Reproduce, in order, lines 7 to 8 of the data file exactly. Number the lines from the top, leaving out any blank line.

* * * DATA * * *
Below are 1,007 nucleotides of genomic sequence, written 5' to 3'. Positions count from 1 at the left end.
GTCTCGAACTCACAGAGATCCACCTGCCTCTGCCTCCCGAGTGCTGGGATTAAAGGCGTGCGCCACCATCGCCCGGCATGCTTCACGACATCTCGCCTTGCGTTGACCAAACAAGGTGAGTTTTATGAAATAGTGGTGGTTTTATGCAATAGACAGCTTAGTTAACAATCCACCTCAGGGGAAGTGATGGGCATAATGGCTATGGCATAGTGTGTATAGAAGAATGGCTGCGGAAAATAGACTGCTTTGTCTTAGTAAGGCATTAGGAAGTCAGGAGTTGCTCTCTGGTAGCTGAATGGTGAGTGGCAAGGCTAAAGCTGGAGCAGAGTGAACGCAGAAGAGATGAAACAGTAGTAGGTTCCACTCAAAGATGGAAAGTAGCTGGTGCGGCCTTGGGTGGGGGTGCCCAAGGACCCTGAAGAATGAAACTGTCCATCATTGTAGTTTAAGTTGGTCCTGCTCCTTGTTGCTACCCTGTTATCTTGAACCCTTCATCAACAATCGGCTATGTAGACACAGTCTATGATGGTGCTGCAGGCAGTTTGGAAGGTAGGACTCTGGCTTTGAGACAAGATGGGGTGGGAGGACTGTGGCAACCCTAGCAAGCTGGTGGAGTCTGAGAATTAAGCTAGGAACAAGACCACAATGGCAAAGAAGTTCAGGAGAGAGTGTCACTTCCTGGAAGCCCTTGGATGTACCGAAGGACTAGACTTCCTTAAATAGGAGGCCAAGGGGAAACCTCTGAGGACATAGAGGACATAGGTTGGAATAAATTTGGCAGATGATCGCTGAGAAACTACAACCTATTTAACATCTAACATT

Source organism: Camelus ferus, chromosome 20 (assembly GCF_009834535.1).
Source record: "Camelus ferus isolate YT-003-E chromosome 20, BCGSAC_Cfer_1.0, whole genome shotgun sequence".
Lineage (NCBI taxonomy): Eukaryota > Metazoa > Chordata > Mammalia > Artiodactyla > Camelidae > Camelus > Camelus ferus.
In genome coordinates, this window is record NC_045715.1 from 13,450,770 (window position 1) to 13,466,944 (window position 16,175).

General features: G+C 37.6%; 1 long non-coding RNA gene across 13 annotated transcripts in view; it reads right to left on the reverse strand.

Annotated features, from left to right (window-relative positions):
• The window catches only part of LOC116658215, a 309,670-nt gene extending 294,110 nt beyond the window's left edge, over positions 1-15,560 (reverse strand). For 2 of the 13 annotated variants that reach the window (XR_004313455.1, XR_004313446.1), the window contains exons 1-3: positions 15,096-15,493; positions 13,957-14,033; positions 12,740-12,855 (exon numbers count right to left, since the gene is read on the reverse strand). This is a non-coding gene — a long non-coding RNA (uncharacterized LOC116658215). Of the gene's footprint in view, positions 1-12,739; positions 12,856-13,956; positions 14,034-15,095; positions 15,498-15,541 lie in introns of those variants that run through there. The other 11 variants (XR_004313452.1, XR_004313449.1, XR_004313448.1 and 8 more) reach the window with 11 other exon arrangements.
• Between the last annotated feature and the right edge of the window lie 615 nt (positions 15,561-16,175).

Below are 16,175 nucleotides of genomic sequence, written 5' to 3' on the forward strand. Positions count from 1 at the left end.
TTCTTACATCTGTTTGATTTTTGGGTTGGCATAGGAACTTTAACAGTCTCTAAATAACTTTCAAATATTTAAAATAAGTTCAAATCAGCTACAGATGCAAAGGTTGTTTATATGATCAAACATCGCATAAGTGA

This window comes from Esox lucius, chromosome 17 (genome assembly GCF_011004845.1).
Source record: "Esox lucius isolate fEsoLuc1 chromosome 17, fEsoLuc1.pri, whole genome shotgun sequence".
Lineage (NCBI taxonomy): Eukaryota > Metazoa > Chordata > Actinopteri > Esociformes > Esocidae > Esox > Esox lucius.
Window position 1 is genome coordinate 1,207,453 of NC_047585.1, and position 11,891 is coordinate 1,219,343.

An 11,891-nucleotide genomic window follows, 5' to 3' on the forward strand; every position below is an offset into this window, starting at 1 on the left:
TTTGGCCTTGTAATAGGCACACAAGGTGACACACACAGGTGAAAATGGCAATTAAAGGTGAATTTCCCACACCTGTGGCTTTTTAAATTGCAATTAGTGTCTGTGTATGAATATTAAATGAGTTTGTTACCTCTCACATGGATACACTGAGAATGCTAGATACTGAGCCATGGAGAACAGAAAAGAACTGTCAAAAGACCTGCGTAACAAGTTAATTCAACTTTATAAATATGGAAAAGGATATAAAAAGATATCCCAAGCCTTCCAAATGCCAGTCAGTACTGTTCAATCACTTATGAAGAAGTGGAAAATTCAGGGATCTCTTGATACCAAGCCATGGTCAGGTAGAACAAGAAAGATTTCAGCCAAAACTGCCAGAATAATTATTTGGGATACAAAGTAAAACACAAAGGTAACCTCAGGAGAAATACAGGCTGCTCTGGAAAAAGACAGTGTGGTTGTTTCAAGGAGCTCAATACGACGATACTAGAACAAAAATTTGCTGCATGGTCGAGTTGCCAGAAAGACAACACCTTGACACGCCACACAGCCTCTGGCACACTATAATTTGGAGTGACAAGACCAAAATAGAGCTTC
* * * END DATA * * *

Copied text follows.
General features: G+C 37.6%; 1 long non-coding RNA gene across 13 annotated transcripts in view; it reads right to left on the reverse strand.

Annotated features, from left to right (window-relative positions):